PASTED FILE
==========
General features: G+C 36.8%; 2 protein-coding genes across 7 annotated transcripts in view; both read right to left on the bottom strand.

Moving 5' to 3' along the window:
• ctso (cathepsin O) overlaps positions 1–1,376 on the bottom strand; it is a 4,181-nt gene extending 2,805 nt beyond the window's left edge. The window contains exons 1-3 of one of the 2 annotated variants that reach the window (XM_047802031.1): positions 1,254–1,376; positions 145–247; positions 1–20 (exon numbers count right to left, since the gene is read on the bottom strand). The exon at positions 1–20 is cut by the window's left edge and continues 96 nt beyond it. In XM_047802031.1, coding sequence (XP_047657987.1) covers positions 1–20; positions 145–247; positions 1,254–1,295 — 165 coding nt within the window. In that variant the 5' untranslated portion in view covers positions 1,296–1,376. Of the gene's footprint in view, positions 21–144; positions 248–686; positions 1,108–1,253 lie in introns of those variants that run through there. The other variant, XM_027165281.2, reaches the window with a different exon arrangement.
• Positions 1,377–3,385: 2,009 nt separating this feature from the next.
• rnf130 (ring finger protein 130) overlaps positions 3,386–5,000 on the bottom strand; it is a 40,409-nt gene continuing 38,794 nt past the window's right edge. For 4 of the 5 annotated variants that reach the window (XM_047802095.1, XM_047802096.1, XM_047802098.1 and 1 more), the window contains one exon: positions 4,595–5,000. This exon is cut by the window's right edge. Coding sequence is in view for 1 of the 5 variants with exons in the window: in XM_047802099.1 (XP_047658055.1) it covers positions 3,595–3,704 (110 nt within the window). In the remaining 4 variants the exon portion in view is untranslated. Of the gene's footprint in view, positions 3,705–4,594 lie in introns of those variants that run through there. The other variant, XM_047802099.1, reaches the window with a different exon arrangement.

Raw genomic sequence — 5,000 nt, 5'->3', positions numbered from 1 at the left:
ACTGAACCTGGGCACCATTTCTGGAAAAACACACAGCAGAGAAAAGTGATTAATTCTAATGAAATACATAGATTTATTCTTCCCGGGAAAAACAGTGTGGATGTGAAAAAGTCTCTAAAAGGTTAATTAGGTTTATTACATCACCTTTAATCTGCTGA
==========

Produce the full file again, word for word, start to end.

General features: G+C 36.8%; 2 protein-coding genes across 7 annotated transcripts in view; both read right to left on the bottom strand.

Moving 5' to 3' along the window:
• ctso (cathepsin O) overlaps positions 1–1,376 on the bottom strand; it is a 4,181-nt gene extending 2,805 nt beyond the window's left edge. The window contains exons 1-3 of one of the 2 annotated variants that reach the window (XM_047802031.1): positions 1,254–1,376; positions 145–247; positions 1–20 (exon numbers count right to left, since the gene is read on the bottom strand). The exon at positions 1–20 is cut by the window's left edge and continues 96 nt beyond it. In XM_047802031.1, coding sequence (XP_047657987.1) covers positions 1–20; positions 145–247; positions 1,254–1,295 — 165 coding nt within the window. In that variant the 5' untranslated portion in view covers positions 1,296–1,376. Of the gene's footprint in view, positions 21–144; positions 248–686; positions 1,108–1,253 lie in introns of those variants that run through there. The other variant, XM_027165281.2, reaches the window with a different exon arrangement.
• Positions 1,377–3,385: 2,009 nt separating this feature from the next.
• rnf130 (ring finger protein 130) overlaps positions 3,386–5,000 on the bottom strand; it is a 40,409-nt gene continuing 38,794 nt past the window's right edge. For 4 of the 5 annotated variants that reach the window (XM_047802095.1, XM_047802096.1, XM_047802098.1 and 1 more), the window contains one exon: positions 4,595–5,000. This exon is cut by the window's right edge. Coding sequence is in view for 1 of the 5 variants with exons in the window: in XM_047802099.1 (XP_047658055.1) it covers positions 3,595–3,704 (110 nt within the window). In the remaining 4 variants the exon portion in view is untranslated. Of the gene's footprint in view, positions 3,705–4,594 lie in introns of those variants that run through there. The other variant, XM_047802099.1, reaches the window with a different exon arrangement.

Raw genomic sequence — 5,000 nt, 5'->3', positions numbered from 1 at the left:
ACTGAACCTGGGCACCATTTCTGGAAAAACACACAGCAGAGAAAAGTGATTAATTCTAATGAAATACATAGATTTATTCTTCCCGGGAAAAACAGTGTGGATGTGAAAAAGTCTCTAAAAGGTTAATTAGGTTTATTACATCACCTTTAATCTGCTGA